Friday, July 17, 2015

A Child's Memoir

   (Warning- There is a bit of rambling that happens!)

   Ever since we started to talk about divorce, and remarriage in my Family Relations class, I felt like I should share my personal experience with that.  I've given some brief backstory in other posts, but I've decided that I'm going to share the whole thing, or as much of it as I can remember anyway:) 

    When I was in high school, I knew there were many kids around me who came from single-parent or re-married homes.  A lot of them had gone down a path that I personally would never go down. And I remember thinking a lot of times that I could very easily be just like them, and how grateful I was that I wasn't like them. Even though I came from a "broken" home just like them, we reacted to the situation in different ways.
    I was only 8 years old when my parents got divorced (for those of you who are Mormon will recognize that this is the baptismal age--yes, my parents got divorced the year I was baptized).  Since more than half my life was "father-absent," I can only remember glimpses of when we had that "perfect" family.  I remember the Christmas my dad got us a beagle puppy, and how dang excited I was about it! I was even allowed to choose her name (I picked Chloe--I got it from Smallville because we used to watch that show).  I remember going to places my dad performed at and loving listening to him sing and entertain people (he would sing at restaurants and stuff--he sang songs by Sinatra, Dean Martin, the "oldies"). I remember doing a parent-child talent show at my elementary school where me and my dad sang a duet using a Frank Sinatra song (I also remember being terrified to sing in front of people in a solo-ish setting...I still am that way).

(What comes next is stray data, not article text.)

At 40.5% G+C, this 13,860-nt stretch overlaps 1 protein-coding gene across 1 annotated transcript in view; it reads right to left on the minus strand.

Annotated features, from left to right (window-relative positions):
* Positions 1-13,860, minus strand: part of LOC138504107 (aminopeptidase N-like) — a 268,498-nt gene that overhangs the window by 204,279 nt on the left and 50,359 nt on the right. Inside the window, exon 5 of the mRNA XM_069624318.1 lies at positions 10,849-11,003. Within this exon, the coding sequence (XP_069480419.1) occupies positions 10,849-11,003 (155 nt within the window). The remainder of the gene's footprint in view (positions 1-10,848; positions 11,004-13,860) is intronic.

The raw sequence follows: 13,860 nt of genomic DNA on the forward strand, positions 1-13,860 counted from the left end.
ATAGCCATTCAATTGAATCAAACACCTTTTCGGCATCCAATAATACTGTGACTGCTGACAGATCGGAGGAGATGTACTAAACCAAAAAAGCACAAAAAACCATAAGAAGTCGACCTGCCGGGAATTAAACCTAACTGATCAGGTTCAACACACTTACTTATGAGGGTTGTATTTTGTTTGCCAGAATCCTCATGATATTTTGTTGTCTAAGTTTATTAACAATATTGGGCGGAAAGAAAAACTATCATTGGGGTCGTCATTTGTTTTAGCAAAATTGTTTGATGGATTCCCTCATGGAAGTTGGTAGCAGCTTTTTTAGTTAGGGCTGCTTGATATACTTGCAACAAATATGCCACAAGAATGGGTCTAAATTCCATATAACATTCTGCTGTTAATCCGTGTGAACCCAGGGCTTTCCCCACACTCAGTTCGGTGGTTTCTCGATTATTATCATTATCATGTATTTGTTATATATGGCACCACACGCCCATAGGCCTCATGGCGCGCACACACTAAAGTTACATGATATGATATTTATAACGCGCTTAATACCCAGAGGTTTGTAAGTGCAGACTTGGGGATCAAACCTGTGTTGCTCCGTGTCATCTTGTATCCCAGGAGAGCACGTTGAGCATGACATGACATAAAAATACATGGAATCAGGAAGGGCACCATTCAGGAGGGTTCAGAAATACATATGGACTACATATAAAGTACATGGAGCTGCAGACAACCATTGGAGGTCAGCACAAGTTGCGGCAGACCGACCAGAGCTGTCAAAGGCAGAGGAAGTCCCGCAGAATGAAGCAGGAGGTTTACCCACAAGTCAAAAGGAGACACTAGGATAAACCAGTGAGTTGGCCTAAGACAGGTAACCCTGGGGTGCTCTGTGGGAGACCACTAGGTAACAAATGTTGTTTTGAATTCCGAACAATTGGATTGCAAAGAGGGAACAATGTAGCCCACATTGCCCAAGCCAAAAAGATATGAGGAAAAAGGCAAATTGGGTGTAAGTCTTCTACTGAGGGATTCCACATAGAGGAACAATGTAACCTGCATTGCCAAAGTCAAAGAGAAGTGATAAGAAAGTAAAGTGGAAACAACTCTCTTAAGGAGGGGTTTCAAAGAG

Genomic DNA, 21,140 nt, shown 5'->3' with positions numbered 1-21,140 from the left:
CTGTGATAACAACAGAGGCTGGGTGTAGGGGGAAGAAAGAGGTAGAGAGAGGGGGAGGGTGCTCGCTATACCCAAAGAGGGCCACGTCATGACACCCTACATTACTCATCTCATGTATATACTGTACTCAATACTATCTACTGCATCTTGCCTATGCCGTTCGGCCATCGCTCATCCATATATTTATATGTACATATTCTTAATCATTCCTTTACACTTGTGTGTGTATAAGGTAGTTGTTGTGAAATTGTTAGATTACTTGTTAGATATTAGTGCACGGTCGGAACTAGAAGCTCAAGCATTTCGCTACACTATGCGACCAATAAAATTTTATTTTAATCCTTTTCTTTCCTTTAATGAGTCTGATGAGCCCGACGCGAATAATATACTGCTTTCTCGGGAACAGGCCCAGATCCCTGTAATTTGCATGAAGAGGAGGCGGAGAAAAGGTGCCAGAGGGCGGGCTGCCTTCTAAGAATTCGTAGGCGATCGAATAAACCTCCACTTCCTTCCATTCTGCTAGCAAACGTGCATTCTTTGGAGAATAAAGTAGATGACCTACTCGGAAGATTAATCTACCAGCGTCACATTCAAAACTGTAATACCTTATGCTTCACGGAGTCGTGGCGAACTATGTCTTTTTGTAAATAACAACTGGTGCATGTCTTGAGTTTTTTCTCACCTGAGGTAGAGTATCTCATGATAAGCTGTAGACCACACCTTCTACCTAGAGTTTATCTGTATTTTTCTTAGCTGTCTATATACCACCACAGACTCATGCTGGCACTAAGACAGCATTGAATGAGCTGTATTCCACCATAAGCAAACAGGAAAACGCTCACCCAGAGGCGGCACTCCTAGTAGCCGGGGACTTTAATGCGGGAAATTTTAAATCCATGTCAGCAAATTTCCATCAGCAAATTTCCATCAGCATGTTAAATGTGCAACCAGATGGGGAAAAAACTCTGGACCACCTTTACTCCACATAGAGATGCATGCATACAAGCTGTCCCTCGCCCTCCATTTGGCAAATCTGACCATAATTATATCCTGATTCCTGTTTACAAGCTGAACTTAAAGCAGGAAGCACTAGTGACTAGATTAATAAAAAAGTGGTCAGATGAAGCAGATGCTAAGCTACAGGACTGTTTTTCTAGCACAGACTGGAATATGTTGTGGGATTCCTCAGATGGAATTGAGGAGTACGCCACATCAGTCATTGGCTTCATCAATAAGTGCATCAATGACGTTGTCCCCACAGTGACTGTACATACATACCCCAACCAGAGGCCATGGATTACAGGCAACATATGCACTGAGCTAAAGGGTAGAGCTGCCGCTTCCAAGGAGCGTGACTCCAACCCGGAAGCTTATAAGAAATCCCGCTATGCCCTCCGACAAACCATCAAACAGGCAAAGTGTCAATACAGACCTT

All these good memories allow me to remember a time when everything was perfect, at least in the eyes of a child, they were perfect.